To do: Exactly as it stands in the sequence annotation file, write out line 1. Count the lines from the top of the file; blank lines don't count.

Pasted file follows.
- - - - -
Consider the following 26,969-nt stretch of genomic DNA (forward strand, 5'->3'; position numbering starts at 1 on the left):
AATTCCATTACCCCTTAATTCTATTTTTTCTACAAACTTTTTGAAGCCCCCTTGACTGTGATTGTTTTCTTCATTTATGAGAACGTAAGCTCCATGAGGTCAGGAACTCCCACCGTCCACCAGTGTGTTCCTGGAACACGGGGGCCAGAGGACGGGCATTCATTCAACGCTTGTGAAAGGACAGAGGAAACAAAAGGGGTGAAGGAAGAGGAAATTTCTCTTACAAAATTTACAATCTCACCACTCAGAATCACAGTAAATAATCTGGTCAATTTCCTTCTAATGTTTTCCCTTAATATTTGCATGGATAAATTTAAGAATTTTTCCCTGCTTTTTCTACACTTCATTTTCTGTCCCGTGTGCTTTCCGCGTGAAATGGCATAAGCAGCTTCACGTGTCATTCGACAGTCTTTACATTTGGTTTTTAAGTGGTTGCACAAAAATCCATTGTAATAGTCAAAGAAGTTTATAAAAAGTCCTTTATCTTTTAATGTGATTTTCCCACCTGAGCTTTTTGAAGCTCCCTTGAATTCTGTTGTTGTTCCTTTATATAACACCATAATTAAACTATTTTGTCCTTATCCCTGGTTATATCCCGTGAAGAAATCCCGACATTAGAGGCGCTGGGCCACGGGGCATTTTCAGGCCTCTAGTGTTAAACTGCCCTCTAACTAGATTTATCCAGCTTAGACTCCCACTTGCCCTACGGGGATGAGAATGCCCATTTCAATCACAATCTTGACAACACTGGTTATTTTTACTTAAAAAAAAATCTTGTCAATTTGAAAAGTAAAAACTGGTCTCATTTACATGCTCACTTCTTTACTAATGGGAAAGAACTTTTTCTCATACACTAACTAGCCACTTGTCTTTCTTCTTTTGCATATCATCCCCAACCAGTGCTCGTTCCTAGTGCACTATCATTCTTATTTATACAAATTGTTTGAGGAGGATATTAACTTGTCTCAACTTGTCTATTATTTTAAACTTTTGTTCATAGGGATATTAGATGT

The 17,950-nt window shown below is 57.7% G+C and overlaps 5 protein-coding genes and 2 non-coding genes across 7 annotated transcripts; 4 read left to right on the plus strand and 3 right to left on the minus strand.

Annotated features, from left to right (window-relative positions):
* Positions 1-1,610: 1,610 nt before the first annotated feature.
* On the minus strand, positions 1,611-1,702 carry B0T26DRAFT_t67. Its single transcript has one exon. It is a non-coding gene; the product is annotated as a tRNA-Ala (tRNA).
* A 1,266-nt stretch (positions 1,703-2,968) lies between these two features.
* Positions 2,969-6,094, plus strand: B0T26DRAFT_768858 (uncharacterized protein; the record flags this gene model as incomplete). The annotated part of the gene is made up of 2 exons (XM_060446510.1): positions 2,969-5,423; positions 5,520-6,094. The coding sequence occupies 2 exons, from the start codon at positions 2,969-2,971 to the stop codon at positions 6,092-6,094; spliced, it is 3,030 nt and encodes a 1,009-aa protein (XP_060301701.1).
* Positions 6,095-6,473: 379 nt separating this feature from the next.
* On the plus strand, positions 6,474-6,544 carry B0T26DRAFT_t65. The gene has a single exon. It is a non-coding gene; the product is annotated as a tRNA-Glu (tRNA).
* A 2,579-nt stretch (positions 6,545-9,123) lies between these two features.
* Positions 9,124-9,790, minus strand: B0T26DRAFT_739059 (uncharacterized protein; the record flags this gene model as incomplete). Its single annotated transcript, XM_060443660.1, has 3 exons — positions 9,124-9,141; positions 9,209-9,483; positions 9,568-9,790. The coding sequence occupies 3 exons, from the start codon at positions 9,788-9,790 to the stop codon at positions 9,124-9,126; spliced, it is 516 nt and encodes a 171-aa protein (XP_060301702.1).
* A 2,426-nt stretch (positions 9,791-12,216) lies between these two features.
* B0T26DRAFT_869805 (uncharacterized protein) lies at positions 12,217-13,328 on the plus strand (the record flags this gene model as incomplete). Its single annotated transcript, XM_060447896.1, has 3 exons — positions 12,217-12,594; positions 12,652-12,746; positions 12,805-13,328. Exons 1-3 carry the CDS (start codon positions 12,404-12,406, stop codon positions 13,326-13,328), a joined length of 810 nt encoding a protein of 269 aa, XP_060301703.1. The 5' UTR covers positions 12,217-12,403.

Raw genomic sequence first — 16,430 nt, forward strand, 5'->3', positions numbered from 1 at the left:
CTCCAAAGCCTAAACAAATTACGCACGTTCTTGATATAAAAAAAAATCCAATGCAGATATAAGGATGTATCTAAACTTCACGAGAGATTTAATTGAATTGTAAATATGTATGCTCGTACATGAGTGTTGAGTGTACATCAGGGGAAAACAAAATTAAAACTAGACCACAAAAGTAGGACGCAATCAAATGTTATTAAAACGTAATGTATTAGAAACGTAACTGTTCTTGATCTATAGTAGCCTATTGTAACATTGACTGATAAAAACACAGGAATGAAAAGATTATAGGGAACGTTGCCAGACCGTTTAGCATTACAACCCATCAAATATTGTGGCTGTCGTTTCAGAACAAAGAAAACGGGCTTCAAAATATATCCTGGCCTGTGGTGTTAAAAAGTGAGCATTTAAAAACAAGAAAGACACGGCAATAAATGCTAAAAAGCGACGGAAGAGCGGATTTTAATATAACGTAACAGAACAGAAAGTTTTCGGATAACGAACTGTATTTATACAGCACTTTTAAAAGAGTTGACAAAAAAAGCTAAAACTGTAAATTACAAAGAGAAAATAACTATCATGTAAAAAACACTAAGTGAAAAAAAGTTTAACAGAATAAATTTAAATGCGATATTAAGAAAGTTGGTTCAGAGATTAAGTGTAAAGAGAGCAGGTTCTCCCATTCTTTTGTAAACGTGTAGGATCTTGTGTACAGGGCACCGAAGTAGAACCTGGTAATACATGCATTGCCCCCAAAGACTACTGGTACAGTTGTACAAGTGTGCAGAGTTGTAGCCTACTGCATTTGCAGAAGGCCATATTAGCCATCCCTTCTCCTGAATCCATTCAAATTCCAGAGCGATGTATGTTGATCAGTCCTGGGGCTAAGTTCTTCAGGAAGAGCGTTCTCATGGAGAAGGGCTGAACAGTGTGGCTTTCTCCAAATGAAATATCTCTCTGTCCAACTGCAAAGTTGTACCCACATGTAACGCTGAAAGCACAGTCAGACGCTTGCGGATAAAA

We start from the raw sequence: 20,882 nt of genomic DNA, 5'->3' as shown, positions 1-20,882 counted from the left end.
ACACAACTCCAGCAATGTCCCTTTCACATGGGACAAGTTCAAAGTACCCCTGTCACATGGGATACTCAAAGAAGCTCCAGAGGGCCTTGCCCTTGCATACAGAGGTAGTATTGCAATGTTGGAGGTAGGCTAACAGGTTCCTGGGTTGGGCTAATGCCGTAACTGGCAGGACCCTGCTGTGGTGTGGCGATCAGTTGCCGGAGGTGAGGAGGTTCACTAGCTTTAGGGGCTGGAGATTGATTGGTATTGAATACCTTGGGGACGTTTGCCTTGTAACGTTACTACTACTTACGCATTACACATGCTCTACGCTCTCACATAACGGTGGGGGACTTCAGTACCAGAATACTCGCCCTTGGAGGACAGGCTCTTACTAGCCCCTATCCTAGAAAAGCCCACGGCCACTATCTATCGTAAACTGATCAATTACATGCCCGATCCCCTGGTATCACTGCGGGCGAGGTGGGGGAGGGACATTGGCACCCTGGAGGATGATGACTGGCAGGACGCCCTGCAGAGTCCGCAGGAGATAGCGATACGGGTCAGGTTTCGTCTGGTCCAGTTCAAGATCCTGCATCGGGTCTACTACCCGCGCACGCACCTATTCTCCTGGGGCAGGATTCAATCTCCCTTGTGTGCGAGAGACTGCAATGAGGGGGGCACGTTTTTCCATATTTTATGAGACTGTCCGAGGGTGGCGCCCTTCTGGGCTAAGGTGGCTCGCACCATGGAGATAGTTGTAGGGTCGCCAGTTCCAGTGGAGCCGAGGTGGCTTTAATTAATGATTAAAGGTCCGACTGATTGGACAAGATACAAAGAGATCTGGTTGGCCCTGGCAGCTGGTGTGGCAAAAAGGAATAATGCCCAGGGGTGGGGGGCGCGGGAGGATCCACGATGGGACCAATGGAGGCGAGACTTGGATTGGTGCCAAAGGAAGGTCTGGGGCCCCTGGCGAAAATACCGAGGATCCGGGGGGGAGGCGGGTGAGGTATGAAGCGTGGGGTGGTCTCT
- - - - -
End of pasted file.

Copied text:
Consider the following 26,969-nt stretch of genomic DNA (forward strand, 5'->3'; position numbering starts at 1 on the left):